Fairy tales are the stories many children are raised on. They are the narratives that they fall asleep to and influence their dreams. They have also had a huge influence on stories and writers for hundreds of years. But over the years, these stories have been altered to make them more culturally acceptable and less terrifying for the children who hear the stories. Marissa Meyer’s Cinder is one such story based off of the fairy tale Cinderella, although this is not a story for children, but for teens. It is set in the near future after World War IV, where very large and unified empires exist, technology is advanced and androids are a regular part of life. The story focuses on the title character Cinder, a cyborg who is hated by her stepmother and shunned by her society. Her job as a mechanic is the only income her family receives, but she is forced to give it all to her stepmother. She meets the prince and future emperor of the Eastern Commonwealth, Kai, in her job and so begins anything but an ordinary fairy tale story of love. Throughout the book, Kai and Cinder keep running into each other and Kai expresses his interest in Cinder, but she neglects to inform him of her cyborg nature due to the fear of being shunned. She spends the entire story hiding her mechanical limbs and keeping secrets from Kai.  While she longs to be honest with Kai and connect with him, she continuously pushes him away.

The theme of prejudice runs strong throughout the story, especially when Cinder has her encounters with her stepmother Adri and stepsister Pearl. They show little care for Cinder and use her as more of a slave than a family member. Even the fellow shop owners at the market who know Cinder’s secret try to keep their distance. The prejudice that the culture shows towards cyborgs is even more ingrained because, when a disease begins ravaging the empire, a cyborg lottery is started where random cyborgs are brought in to scientists as guinea pigs to experiment on to find a cure. This prejudice is what keeps Cinder from revealing her secret to Kai and what creates a feeling of “otherness” in Cinder’s character. She feels like an outsider in her society and it is what drives her to try and escape from her family and start a new life with a rebuilt car she finds at the dump.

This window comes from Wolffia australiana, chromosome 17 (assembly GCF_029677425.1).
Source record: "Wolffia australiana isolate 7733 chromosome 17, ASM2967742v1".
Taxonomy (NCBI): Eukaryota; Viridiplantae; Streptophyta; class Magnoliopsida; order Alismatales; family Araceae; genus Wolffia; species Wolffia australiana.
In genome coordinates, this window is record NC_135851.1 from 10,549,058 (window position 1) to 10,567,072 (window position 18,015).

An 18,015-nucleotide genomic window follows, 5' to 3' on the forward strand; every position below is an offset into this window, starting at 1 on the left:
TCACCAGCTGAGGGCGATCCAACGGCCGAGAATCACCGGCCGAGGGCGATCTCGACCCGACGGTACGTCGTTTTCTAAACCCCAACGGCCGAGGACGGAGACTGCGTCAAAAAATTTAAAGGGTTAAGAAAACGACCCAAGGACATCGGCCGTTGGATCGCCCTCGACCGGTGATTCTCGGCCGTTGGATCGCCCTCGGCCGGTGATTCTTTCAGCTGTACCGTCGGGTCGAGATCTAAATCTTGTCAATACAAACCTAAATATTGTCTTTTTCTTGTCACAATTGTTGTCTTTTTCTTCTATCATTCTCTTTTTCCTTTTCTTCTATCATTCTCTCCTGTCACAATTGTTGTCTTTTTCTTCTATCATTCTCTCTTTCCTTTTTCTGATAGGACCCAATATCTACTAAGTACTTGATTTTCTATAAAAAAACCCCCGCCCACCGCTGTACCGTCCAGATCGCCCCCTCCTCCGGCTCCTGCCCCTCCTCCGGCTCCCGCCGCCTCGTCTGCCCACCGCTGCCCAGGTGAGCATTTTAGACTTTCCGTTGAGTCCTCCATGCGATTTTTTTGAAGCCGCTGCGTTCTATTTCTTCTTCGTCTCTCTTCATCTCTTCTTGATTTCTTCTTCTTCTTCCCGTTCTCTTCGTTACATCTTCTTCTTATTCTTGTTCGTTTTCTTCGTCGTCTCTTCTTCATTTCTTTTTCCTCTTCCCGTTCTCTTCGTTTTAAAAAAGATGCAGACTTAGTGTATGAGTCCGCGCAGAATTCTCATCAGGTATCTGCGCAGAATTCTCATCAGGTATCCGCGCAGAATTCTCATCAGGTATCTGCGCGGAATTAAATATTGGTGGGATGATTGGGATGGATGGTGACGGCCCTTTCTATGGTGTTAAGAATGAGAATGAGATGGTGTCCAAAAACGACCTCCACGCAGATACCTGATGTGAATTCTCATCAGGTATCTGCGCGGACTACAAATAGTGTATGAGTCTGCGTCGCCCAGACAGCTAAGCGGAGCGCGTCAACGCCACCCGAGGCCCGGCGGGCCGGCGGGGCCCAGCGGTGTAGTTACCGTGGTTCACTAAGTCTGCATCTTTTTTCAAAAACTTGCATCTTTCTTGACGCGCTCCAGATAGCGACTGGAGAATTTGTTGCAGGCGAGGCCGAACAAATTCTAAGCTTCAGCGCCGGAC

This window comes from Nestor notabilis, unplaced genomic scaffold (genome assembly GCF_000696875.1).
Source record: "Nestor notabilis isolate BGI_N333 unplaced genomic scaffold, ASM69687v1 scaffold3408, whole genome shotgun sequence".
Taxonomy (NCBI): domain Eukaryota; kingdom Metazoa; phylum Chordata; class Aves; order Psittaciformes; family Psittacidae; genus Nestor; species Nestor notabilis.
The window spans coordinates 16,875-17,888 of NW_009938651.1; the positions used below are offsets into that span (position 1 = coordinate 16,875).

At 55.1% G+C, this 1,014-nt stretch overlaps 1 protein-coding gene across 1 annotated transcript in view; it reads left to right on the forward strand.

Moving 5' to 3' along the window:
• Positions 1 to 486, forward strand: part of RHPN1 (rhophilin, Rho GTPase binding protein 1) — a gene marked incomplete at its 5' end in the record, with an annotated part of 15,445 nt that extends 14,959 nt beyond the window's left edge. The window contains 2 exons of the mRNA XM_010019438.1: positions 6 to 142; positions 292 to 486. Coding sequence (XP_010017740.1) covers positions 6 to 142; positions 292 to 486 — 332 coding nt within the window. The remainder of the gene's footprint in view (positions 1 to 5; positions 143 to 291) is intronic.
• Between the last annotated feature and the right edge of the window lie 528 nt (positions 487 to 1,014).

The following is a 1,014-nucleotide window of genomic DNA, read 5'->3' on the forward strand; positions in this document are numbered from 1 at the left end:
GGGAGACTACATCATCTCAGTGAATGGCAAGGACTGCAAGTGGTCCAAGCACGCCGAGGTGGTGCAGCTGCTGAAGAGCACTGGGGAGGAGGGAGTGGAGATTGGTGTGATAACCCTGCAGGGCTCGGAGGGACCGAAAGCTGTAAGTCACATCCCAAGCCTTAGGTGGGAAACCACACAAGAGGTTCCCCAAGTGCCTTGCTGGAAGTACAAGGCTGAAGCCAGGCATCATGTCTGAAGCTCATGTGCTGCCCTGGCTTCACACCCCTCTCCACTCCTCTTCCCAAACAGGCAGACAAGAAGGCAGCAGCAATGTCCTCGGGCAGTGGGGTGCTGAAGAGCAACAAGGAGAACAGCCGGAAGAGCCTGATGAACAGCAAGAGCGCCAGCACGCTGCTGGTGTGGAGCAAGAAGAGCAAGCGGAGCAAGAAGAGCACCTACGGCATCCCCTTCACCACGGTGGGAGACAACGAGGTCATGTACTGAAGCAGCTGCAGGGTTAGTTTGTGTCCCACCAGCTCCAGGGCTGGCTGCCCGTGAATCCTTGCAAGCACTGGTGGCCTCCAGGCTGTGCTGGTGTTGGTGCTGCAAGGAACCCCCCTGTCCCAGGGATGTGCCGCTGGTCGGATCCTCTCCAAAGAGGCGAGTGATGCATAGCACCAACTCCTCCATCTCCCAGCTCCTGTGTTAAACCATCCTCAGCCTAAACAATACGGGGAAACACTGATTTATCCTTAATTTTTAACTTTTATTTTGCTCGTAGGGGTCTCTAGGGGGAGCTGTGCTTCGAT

While the Cinderella adaptation is fairly well done, and Meyer mixes in the tropes of the Cinderella story fairly well into the story, in the end, it is a very predictable story. Meyer lays on the foreshadowing pretty thick and I knew what was going to happen in the story by the time Meyer revealed her first piece of foreshadowed story in the third chapter. Now that may be due to the fact that I often am analyzing stories and the fact that I read a lot of stories, so that may not be an issue for students. I think the heavy use of foreshadowing can be good for some students, as it provides them an opportunity to predict what is going to happen. Students who have inexperience with the concept of foreshadowing will be able to pick up on it well and have things to discuss in class and in their written responses.

While I did not overly enjoy Cinder, I think it definitely has its uses within Lit Circles. It has a strong theme about prejudice and the characters have enough depth to dig into them a bit. The foreshadowing is also helpful for students, although the story is quite predictable for more seasoned readers. I would recommend this book for grade 9 and higher, although strong younger readers could tackle the story as well. If I were to use this with Lit Circles, I would pair it with Scott Westerfeld’s Uglies or Leviathan, or Ally Condie’s Matched, because these books all deal with some sort of prejudice and even covering up or lying to stay safe. Cinder is an adapted fairy tale for fans of futuristic fiction and unrequited love stories.

Eragon

Eragon cover

“It’s amazing that a man who is dead can talk to people through these pages. As long as this book survives, his ideas live.” – Eragon